Antibodies 101: Affinity Reagents

By Rachel Leeson

I love Addgene's new Antibody Guide and not just because I helped create it. But while antibodies, as the OG (as the kids say) affinity reagents deserved to be celebrated, there are many other amazing affinity reagents we just didn't have the space to give proper credit to. Thankfully, as Addgene's resident blog editor, I could take the needed steps to continue where the guide left off - namely, a blog post devoted to the other affinity reagents. 

Affinity Reagents 

Affinity reagents are molecular tools that have the ability to specifically recognize and bind proteins. They’re used in a number of research and clinical applications. Most of the time, when someone speaks about an affinity reagent, they’re talking about a standard antibody: An ~150kD protein with both light and heavy chains made by immune systems. But here, we're not interested in antibodies. Instead, we're going to focus on what I'm going to call "alternative affinity reagents" - everything from camelid antibodies to antibody fragments to tools completely unrelated to antibodies. 

Why use an alternative affinity reagent? 

The main advantage of alternate affinity reagents is their size. Antibodies are large enough that their bulk can be a barrier at times. Smaller, slimmer affinity reagents can have deeper penetration into a tissue, useful for applications like IHC, or be able to access an epitope folded into a space that would size-exclude an antibody. In imaging applications, smaller affinity reagents means higher resolution. Many of the below are also small enough to be expressed in bacterial and other cell systems.

Since the majority of these alternative reagents are created in the lab, instead of generated in vivo, they have higher reproducibility and consistency in the final product. Because the constant (non-epitope binding) region is the first thing to go when downsizing an affinity reagent, most of the alternative reagents have reduced immunogenicity. Effector functions are eliminated, as is antibody recognition, since antibody-specific antibodies bind to and recognize the constant region. Nonspecific binding, caused cell receptors for the constant region, is also reduced.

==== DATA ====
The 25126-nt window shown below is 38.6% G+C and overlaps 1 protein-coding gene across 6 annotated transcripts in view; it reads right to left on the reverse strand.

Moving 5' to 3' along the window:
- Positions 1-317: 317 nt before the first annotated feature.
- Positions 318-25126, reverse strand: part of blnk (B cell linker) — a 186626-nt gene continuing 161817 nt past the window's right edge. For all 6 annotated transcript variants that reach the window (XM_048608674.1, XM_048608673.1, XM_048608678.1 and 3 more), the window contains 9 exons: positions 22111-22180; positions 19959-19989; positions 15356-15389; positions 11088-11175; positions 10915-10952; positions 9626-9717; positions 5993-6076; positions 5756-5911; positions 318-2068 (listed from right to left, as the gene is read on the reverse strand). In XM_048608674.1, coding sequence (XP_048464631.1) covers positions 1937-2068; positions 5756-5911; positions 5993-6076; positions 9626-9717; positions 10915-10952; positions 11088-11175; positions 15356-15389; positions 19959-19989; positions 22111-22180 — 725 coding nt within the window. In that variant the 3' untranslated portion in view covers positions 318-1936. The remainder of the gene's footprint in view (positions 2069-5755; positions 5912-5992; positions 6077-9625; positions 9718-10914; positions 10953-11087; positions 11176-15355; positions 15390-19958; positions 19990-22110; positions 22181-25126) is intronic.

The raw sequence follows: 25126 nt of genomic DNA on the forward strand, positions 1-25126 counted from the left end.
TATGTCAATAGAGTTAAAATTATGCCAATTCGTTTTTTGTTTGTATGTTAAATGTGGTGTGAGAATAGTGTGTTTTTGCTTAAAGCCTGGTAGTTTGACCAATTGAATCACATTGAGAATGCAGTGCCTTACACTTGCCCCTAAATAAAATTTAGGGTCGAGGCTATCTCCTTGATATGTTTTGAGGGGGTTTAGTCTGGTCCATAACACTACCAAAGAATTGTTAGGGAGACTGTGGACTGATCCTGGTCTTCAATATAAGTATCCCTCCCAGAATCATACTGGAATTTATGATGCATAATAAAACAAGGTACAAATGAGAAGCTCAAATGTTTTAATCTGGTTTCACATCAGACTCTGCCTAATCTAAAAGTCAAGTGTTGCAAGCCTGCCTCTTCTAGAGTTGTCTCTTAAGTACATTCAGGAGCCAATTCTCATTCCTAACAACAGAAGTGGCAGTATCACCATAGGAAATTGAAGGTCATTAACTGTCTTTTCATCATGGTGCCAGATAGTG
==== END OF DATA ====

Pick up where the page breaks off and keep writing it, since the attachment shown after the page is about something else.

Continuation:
Every rose has its thorns and every affinity reagent has its downsides. These reduced-in-size options often have reduced binding strength, half-lives, and/or specificity as well. They’re more difficult to source, may not be readily available for a large number of targets, and can require specific conjugates. And, of course, once you have them, you’ll need to either re-develop or re-optimize your assay for an entirely new affinity reagent. 


Fig. 1: A comparison of an antibody (left) to several alternative affinity reagents. 


Types of Affinity Reagents 

(Listed in no particular order.)

Fab fragments are created through enzymatic cleavage of the variable region (the antibody region that binds to the antigen) from existing antibodies. Each cleaved antibody will produce two ~50kD Fab fragments, one for each arm of the antibody’s ‘Y’. They are often used in clinical applications. Fab fragments can be created in lab in situations where a suitable antibody has been identified but a smaller or less immunogenic version is needed. 

Single-chain fragment variables (scFvs) are ~27kD engineered fusion proteins similar to a Fab fragment but created through engineering instead of cleavage. They are comprised of the variable heavy and light chain regions, connected by a short linker peptide. The lack of constant region makes them less immunogenic, but they have lower affinity and longevity compared to antibodies, along with a higher likelihood of aggregation (Bates, 2019). They are small enough to be produced in bacteria and are generally cheaper to make than antibodies.

Minibodies are created by binding together two scFvs with a CH3 linker, resulting in an ~50kD protein. Minibodies are bispecific, meaning that each scFv can target a different antigen; binding of each can be either simultaneous or independent of the other (Shahied, 2004). They are often used for clinical applications, including imaging.